The 2018 legislative session adjourned shortly after 5pm on Friday, May 4 after an attempt to pass comprehensive tax policy failed with only a few hours remaining before the Sine Die midnight deadline would force adjournment. Though they met their constitutional obligation to pass a budget, and their Supreme Court ordered mandate to appropriate additional funds for K-12 education, it is uncertain whether the Court will accept the Legislature’s provision or a special session will be required to further fund schools and revisit tax policy. Because Sine Die was set consecutive to the seven-day Veto Session, without a break allowing the Governor to approve or veto bills and then for the legislature to return for any potential veto override attempts, all legislative action is final and the Governor has unchallenged authority to veto those bills passed in the final days.
Fortunately, the legislature took up HB 2028, The Kansas Telemedicine Act, as soon as they returned to Topeka and continued the work of reconciling the differences between the House and Senate versions. At issue was an abortion prohibition and connected “non-severability” clause stipulating that any potential legal ruling that affected the abortion prohibition would be non-severable from all other provisions in the bill. HB 2028 clearly stipulates that no abortion procedure may be delivered via telemedicine, consistent with current law and practice, but anti-abortion advocates felt the non-severability clause was imperative to ensure telemedicine didn’t undermine existing law. House and Senate conferees agreed to re-insert the non-severability clause and the bill passed both bodies with broad support.
Though telemedicine has been utilized in Kansas and across the nation for many years, HB 2028 establishes a statutory framework to regulate and reimburse telemedicine consistent with in-person care. The bill clearly defines the necessary components for a telemedicine platform, requires HIPAA compliance and states that the same standard of care must be upheld for those services delivered via telemedicine. Additionally, coverage can no longer be denied for an otherwise covered service just because it was delivered via telemedicine. This piece of the bill ensures that physicians who have the capability and platform to treat their patients via telemedicine will be reimbursed for doing so, even if they do not contract with a telemedicine vendor. The provisions relating to coverage parity affect physicians, physician assistants, advanced practice registered nurses and behavioral health providers. By ensuring reimbursement for telemedicine services, current practice is likely to expand, resulting in greater access for more Kansans and enhanced opportunities for providers to serve patients.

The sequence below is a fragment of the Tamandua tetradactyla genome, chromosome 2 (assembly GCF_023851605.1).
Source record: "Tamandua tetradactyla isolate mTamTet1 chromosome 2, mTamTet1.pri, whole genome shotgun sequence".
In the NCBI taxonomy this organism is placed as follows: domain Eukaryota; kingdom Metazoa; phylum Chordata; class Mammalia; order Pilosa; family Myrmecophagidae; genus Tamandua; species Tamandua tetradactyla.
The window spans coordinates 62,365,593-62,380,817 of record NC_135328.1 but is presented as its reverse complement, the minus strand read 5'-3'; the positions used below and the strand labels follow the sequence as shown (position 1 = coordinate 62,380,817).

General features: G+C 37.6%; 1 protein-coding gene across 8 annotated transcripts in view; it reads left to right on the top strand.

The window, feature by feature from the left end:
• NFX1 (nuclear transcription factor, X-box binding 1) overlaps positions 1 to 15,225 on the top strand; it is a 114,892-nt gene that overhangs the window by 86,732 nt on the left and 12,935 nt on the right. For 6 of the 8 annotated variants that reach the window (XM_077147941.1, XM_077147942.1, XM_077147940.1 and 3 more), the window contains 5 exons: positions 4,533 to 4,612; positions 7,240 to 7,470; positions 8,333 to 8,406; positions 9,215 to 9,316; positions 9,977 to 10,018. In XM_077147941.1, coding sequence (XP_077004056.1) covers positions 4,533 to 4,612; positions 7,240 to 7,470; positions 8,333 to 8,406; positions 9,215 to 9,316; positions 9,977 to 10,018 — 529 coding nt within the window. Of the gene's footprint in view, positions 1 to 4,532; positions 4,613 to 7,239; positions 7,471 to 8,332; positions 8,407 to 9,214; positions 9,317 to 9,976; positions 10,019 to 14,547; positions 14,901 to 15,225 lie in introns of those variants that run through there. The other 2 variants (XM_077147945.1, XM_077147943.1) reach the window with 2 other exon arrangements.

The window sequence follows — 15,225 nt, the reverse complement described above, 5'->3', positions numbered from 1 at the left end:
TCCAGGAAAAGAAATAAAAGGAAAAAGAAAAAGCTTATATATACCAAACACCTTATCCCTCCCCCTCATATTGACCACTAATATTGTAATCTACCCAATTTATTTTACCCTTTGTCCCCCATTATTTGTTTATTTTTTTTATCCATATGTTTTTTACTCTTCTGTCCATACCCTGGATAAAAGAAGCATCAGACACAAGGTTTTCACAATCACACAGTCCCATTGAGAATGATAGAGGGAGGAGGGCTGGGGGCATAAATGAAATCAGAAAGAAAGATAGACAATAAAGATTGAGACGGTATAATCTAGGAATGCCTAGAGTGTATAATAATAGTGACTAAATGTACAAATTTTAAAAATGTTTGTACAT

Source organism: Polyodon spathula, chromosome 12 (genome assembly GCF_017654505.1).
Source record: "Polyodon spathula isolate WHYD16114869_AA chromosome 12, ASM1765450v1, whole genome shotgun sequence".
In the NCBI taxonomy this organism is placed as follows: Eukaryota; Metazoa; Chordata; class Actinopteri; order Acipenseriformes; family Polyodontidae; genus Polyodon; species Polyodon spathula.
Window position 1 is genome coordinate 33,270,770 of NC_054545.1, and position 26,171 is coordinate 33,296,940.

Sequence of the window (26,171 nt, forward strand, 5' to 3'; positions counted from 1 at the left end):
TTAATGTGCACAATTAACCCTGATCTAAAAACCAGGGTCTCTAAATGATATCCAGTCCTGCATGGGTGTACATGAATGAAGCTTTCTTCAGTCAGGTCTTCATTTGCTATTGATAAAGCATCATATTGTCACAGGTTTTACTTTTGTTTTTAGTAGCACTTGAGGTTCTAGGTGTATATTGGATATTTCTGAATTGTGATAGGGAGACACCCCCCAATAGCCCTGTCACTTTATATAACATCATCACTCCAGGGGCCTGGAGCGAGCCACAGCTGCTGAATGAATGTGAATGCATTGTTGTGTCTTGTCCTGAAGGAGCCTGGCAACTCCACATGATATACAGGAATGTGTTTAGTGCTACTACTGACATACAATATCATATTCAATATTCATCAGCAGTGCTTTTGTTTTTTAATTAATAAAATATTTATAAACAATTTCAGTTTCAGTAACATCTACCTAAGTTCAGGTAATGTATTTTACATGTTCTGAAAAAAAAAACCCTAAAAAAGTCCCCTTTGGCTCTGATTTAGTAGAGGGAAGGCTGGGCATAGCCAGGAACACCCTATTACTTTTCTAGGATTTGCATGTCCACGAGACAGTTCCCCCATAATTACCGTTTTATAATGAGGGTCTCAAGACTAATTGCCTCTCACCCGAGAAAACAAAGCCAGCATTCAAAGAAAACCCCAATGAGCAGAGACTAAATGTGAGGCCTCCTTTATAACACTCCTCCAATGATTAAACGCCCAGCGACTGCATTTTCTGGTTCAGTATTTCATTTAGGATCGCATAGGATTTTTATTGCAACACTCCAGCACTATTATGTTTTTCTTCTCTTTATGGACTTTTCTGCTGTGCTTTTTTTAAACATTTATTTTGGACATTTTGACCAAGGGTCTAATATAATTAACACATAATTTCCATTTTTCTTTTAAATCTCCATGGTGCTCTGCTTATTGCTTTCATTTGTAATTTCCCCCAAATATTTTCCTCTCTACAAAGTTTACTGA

There were dozens of other bills offered and advanced that would have allowed non-physicians to practice medicine under varying regulatory constructs, but none secured passage. For more information about the advocacy of the Kansas Medical Society, visit our bill tracker where you can read the proposed legislation, track its progress and see the position established by the KMS Legislative Committee comprised of physicians from across the state.
Though legislators have left town, our advocacy work continues year-round. June 10 marks the filing deadline for all individuals pursuing elected office this cycle. The House of Representatives, Insurance Commissioner, and all four Congressional seats are up for re-election. The Kansas Medical Society’s political action committee, KAMPAC, contributes to legislative races where the bulk of policy affecting the practice of medicine in Kansas is enacted. Our advocacy is directly impacted by our efforts to support candidates and retain legislators that encourage quality access for Kansans delivered by a physician-led team. If you haven’t already, contribute to KAMPAC today by paying your dues here and help ensure that KMS continues to effectively promote positive health policy for Kansas physicians and their patients.